LEADING Asians from the NHS have called for action after a new national survey found that racism and discrimination against minority staff was widespread in the NHS.
The experiences of BME and white workers from a 2015 staff survey at every NHS trust across England were published last Thursday (2) in the inaugural report of the NHS Workforce Race Equality Standard (WRES).
It found that 75 per cent of black, minority and ethics (BME) had been victims of bullying or harassment by team leaders or managers, and 86 per cent of BME staff believed that the NHS as employers did not offer equal opportunities or chances of promotion.
Dr Kailash Chand, deputy chair of the British Medical Association (BMA), has worked as a GP since 1983. He told Eastern Eye: “I have more than 30 years experience in the NHS at all levels. I have witnessed the unfair treatment many NHS black and minority ethnic (BME) staff receive in recruitment, promotion, training, discipline and pay.
“A zero-tolerance approach needs to be enforced in order to tackle racism and bullying. Every organisation which makes up the NHS, including the GMC (General Medical Council), the Roy Colleges, the BMA and the trusts, all need to contribute to a deep introspection on how social justice, fairness and equality may once again frame the NHS as it first did in 1948. Only then can we be confident that practical solutions will emerge which will truly make a difference.”
In 2014, a survey called “The Snowy White Peaks of the NHS” found that BME workers were treated less favourably than white staff in recruitment,
including to boards, access to career development
and disciplinary processes. They were also bullied more and victimised more seriously if they were whistle-blowers.
Dr Chand noted the low levels of BME staff in senior positions in the NHS and at board level. He cited latest statistics that show 20 per cent of nurses and 37 per cent of doctors are from BME backgrounds. Yet just six per cent of senior and very senior managers in the NHS are from a BME background, and just over seven per cent of trust board members are in this category.
It is no better in London, where over two fifths of the city’s population is from a BME background, yet just eight per cent of NHS trust board members are from a minority background. London currently has just one BME trust chair and not one BME chief executive. Almost two fifths of London’s NHS trust boards have no voting BME members at all.
Dr Ramesh Mehta is president of British Association
of Physicians of Indian Origin (BAPIO). He said: “This [report] actually confirms what we have been saying for years. As an organisation we feel at last the government has accepted that this is a major problem. What we are hoping is that now our government will really act properly, to do something about it rather than talk about it.
“Evidence of racism and discrimination for BMEs in the NHS has become all too familiar, with numerous studies in the last 15 years pointing to this fact, with little in the way of progress to address the issues.”
In 2001, a report by think tank Kings Fund, “Racism in Medicine”, found that bullying and discrimination were a daily part of life for black and Asian doctors. Two years later, a BMA survey revealed more than 80 per cent of minority ethnic doctors believed their ethnicity had a negative effect on their career advancement. In 2004, the Royal College of Psychiatrists accepted that racism existed in the NHS and their own institution. “The 2004 NHS Race Equality Action Plan acknowledged the challenge. Twelve years later, every single mechanism it put in place has been dismantled,” said Dr Chand.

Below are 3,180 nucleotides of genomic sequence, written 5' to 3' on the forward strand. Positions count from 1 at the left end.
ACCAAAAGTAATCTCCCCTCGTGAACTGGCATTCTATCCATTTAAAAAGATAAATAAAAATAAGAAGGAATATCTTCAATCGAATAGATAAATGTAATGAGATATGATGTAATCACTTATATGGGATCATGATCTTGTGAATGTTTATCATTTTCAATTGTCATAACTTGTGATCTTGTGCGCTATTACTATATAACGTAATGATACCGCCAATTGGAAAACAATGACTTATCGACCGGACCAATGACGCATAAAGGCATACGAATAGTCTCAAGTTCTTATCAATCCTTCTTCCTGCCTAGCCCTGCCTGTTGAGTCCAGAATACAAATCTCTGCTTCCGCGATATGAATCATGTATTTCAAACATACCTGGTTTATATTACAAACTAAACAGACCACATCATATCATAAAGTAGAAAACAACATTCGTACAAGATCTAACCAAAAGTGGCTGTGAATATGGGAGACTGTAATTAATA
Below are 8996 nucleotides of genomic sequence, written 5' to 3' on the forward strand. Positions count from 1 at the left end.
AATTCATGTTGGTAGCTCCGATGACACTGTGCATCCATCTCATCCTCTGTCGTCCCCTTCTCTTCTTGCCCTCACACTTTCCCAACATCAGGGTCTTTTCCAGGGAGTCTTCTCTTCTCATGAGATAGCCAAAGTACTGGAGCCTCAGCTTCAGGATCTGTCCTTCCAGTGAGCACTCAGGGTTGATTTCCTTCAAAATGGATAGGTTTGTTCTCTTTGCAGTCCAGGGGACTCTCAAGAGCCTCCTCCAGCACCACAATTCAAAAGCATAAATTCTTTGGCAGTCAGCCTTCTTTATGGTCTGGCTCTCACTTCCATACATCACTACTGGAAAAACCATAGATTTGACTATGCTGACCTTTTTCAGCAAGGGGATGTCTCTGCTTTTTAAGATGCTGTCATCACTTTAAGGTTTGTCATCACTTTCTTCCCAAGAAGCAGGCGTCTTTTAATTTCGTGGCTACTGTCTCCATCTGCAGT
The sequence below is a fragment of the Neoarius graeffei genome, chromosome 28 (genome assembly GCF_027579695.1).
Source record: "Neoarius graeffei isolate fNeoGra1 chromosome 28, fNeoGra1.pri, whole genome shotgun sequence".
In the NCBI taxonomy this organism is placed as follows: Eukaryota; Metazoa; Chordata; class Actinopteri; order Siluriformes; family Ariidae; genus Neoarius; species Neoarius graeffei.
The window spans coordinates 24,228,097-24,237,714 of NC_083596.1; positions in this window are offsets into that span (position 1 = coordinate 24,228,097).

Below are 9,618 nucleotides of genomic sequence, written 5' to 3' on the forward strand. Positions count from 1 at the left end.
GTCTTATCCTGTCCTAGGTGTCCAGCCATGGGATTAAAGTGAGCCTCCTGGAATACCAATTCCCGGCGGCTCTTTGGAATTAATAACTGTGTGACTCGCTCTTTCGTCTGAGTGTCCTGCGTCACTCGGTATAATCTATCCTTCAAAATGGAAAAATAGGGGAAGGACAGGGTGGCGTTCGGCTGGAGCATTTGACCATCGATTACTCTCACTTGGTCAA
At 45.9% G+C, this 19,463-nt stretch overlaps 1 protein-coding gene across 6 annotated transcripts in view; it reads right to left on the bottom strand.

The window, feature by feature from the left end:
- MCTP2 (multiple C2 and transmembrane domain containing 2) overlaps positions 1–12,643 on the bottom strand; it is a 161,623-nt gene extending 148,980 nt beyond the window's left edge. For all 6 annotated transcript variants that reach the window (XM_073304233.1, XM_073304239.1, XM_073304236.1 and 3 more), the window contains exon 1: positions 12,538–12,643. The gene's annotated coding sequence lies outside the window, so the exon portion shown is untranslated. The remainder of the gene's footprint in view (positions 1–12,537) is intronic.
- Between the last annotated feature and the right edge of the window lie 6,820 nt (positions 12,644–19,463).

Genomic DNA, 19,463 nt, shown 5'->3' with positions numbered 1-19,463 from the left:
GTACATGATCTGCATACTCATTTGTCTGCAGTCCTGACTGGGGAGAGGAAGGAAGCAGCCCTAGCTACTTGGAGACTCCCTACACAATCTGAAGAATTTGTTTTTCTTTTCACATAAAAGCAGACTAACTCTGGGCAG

Joan Saddler, co-chair of the NHS Equality and Diversity Council and associate director at the NHS Confederation, told Eastern Eye that “NHS organisations need to ensure that they are adhering to the public sector equality duty to ensure institutional racism and discrimination have no place in the NHS”.
NHS England said is investing £2 million to improve the treatment of BME staff, which includes training and developing 75 mentors across different hospitals and departments to tackle inequality and discrimination.
Dr Mehta said BAPIO has started working with a hospital trust to develop a “conflict resolution service” where it will act as a mediator to resolve any issues of harassment or bullying of doctors. He hopes the government will introduce this service throughout the NHS.
Roger Kline, NHS England director, workforce race equality standard research and engagement, said: “This report holds a mirror to the service and underlines the challenge we face.
“Over the next year, alongside highlighting the challenge the NHS faces, we will be working alongside NHS organisations to embed good practice to improve the treatment of BME staff and contribute to improved care for patients.”
Simon Stevens, chief executive of NHS England, and co-chair of the NHS Equality and Diversity Council, explained: “This report provides unvarnished feedback to every hospital and trust across the NHS about the experiences of their BME staff.
“It confirms that while some employers have got it right, for many others these staff survey results are both deeply concerning and a clear call to action. As this is the first year of the WRES, it provides a transparent baseline from which each employer will now be seeking to improve.”